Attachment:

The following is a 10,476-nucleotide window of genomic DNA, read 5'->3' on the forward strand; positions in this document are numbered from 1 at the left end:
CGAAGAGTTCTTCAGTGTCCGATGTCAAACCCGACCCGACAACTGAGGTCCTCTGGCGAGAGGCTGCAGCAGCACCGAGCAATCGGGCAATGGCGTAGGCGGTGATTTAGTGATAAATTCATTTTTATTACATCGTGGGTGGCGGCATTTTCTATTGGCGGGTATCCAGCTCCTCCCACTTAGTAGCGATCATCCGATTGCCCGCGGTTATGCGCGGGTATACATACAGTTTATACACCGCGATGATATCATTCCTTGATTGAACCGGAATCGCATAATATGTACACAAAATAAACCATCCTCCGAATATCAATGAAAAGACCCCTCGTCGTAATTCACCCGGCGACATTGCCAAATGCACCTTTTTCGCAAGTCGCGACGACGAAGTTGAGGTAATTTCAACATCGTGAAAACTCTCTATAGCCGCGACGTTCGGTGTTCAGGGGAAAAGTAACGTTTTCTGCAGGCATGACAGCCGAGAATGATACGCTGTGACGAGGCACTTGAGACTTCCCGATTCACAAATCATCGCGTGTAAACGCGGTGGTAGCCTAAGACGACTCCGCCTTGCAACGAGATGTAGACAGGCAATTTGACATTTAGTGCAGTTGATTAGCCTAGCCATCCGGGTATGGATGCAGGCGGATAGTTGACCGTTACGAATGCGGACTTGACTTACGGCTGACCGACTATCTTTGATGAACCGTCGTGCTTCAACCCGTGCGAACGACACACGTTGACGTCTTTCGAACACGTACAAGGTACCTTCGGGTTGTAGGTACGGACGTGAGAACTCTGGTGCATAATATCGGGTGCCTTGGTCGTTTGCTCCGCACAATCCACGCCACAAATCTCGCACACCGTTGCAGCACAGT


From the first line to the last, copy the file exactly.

The following is a 10,476-nucleotide window of genomic DNA, read 5'->3' on the forward strand; positions in this document are numbered from 1 at the left end:
CGAAGAGTTCTTCAGTGTCCGATGTCAAACCCGACCCGACAACTGAGGTCCTCTGGCGAGAGGCTGCAGCAGCACCGAGCAATCGGGCAATGGCGTAGGCGGTGATTTAGTGATAAATTCATTTTTATTACATCGTGGGTGGCGGCATTTTCTATTGGCGGGTATCCAGCTCCTCCCACTTAGTAGCGATCATCCGATTGCCCGCGGTTATGCGCGGGTATACATACAGTTTATACACCGCGATGATATCATTCCTTGATTGAACCGGAATCGCATAATATGTACACAAAATAAACCATCCTCCGAATATCAATGAAAAGACCCCTCGTCGTAATTCACCCGGCGACATTGCCAAATGCACCTTTTTCGCAAGTCGCGACGACGAAGTTGAGGTAATTTCAACATCGTGAAAACTCTCTATAGCCGCGACGTTCGGTGTTCAGGGGAAAAGTAACGTTTTCTGCAGGCATGACAGCCGAGAATGATACGCTGTGACGAGGCACTTGAGACTTCCCGATTCACAAATCATCGCGTGTAAACGCGGTGGTAGCCTAAGACGACTCCGCCTTGCAACGAGATGTAGACAGGCAATTTGACATTTAGTGCAGTTGATTAGCCTAGCCATCCGGGTATGGATGCAGGCGGATAGTTGACCGTTACGAATGCGGACTTGACTTACGGCTGACCGACTATCTTTGATGAACCGTCGTGCTTCAACCCGTGCGAACGACACACGTTGACGTCTTTCGAACACGTACAAGGTACCTTCGGGTTGTAGGTACGGACGTGAGAACTCTGGTGCATAATATCGGGTGCCTTGGTCGTTTGCTCCGCACAATCCACGCCACAAATCTCGCACACCGTTGCAGCACAGT